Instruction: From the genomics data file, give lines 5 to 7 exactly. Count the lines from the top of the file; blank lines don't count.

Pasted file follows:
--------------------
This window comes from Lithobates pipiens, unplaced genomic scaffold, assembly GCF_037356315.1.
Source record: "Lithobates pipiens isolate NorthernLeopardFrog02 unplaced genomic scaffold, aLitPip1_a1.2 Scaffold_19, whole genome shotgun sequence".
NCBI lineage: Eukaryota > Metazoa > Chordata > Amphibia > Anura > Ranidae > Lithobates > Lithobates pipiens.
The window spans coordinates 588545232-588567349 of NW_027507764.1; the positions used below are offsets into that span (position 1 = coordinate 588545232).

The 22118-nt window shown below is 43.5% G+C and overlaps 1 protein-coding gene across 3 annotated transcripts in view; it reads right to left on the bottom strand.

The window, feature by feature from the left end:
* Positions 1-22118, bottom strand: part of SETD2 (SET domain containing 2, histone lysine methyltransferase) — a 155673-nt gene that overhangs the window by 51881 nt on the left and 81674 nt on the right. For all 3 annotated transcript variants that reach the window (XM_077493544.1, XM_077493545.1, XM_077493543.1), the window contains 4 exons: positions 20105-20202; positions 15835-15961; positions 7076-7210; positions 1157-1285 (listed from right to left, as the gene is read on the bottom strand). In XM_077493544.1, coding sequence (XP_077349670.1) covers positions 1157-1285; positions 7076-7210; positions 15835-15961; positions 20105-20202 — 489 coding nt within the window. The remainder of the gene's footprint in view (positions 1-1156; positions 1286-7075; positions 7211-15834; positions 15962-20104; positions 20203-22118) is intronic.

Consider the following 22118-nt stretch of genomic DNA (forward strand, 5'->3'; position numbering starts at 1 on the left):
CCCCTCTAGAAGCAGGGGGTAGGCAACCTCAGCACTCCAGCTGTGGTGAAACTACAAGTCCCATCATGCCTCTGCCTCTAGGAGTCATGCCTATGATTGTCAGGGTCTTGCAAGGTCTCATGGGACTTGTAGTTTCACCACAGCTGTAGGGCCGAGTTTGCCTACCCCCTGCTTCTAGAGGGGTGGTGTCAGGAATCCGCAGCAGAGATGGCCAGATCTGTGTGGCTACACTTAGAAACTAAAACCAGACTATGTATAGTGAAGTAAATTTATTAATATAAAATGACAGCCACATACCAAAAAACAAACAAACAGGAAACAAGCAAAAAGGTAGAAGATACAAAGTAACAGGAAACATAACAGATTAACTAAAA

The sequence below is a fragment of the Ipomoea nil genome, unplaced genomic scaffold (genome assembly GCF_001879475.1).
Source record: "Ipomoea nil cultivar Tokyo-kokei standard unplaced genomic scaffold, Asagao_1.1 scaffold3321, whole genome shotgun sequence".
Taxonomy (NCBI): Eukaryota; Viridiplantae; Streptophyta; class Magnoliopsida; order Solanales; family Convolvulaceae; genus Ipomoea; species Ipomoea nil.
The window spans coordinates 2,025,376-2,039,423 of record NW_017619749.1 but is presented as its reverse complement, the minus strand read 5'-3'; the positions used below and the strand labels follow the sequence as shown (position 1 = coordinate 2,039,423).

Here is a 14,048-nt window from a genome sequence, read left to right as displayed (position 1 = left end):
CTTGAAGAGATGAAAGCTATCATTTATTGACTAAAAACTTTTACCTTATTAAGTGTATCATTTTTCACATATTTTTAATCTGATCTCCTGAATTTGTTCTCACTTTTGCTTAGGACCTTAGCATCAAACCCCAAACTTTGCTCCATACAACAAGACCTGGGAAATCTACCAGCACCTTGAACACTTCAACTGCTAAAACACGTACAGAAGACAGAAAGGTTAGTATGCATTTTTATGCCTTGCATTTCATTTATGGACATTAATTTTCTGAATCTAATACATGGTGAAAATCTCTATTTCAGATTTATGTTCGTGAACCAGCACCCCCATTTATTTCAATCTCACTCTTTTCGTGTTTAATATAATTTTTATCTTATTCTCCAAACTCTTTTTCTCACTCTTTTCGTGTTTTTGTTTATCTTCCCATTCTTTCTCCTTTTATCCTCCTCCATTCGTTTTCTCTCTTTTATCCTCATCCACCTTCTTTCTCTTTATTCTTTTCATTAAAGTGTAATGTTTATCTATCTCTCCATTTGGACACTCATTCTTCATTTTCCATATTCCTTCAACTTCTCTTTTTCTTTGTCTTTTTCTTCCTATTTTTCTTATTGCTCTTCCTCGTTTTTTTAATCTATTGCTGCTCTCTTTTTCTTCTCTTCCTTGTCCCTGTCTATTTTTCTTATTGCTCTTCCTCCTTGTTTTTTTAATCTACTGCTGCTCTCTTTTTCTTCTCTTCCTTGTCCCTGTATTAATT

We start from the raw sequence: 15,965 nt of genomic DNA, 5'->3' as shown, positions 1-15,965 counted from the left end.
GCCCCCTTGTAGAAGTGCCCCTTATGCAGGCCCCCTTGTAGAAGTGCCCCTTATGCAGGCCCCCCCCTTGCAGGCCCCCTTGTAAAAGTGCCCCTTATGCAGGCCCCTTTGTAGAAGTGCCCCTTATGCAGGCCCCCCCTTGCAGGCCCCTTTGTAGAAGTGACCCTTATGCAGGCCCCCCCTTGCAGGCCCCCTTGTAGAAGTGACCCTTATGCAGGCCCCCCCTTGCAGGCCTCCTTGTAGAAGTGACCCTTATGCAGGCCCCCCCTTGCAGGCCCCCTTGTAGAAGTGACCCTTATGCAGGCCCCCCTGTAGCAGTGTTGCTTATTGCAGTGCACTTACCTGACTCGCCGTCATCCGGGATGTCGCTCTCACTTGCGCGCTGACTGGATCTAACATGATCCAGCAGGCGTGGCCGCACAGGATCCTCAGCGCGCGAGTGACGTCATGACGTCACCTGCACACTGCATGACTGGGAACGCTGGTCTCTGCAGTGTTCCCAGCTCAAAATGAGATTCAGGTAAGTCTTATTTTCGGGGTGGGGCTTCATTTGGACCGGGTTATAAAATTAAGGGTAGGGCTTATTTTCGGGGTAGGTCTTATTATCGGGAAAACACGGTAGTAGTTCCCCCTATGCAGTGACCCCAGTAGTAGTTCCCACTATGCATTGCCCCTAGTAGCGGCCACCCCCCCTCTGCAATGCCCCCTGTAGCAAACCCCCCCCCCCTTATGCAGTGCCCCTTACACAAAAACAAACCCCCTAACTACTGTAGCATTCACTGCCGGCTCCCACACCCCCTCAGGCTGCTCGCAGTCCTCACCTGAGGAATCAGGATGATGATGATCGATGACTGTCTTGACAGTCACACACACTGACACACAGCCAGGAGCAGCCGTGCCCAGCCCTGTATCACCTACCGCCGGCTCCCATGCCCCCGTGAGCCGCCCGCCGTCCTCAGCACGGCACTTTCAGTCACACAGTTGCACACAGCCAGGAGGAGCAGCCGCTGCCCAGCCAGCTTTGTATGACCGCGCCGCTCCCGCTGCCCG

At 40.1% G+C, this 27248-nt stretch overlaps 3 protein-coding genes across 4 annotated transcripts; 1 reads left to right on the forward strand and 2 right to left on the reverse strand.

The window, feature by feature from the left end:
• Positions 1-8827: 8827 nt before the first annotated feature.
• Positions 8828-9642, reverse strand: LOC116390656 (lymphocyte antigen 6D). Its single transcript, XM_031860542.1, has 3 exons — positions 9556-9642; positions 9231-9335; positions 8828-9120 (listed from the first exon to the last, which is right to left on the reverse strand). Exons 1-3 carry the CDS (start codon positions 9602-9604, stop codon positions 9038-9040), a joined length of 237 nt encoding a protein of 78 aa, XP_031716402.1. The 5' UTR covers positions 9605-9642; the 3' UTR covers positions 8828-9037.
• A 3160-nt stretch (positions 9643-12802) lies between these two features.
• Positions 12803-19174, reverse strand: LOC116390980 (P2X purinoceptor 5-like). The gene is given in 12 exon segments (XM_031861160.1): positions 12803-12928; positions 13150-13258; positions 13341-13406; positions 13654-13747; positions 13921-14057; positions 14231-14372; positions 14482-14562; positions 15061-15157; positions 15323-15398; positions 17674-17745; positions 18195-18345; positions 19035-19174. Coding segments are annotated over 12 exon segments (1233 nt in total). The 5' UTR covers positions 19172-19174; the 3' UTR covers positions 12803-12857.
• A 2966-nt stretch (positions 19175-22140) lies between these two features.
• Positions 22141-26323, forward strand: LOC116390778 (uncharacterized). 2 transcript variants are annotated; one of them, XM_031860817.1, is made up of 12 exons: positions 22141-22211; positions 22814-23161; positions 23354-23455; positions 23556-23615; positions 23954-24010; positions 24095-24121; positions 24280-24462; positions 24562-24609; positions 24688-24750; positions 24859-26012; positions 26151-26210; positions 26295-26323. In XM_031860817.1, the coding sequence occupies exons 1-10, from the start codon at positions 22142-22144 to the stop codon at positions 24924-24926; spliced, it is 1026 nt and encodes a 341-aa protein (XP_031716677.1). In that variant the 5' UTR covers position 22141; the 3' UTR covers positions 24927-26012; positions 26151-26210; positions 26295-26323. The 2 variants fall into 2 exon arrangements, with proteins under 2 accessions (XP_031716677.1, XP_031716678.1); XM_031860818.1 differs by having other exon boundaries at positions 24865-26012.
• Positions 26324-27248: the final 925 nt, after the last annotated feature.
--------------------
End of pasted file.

The 22118-nt window shown below is 43.5% G+C and overlaps 1 protein-coding gene across 3 annotated transcripts in view; it reads right to left on the bottom strand.

The window, feature by feature from the left end:
* Positions 1-22118, bottom strand: part of SETD2 (SET domain containing 2, histone lysine methyltransferase) — a 155673-nt gene that overhangs the window by 51881 nt on the left and 81674 nt on the right. For all 3 annotated transcript variants that reach the window (XM_077493544.1, XM_077493545.1, XM_077493543.1), the window contains 4 exons: positions 20105-20202; positions 15835-15961; positions 7076-7210; positions 1157-1285 (listed from right to left, as the gene is read on the bottom strand). In XM_077493544.1, coding sequence (XP_077349670.1) covers positions 1157-1285; positions 7076-7210; positions 15835-15961; positions 20105-20202 — 489 coding nt within the window. The remainder of the gene's footprint in view (positions 1-1156; positions 1286-7075; positions 7211-15834; positions 15962-20104; positions 20203-22118) is intronic.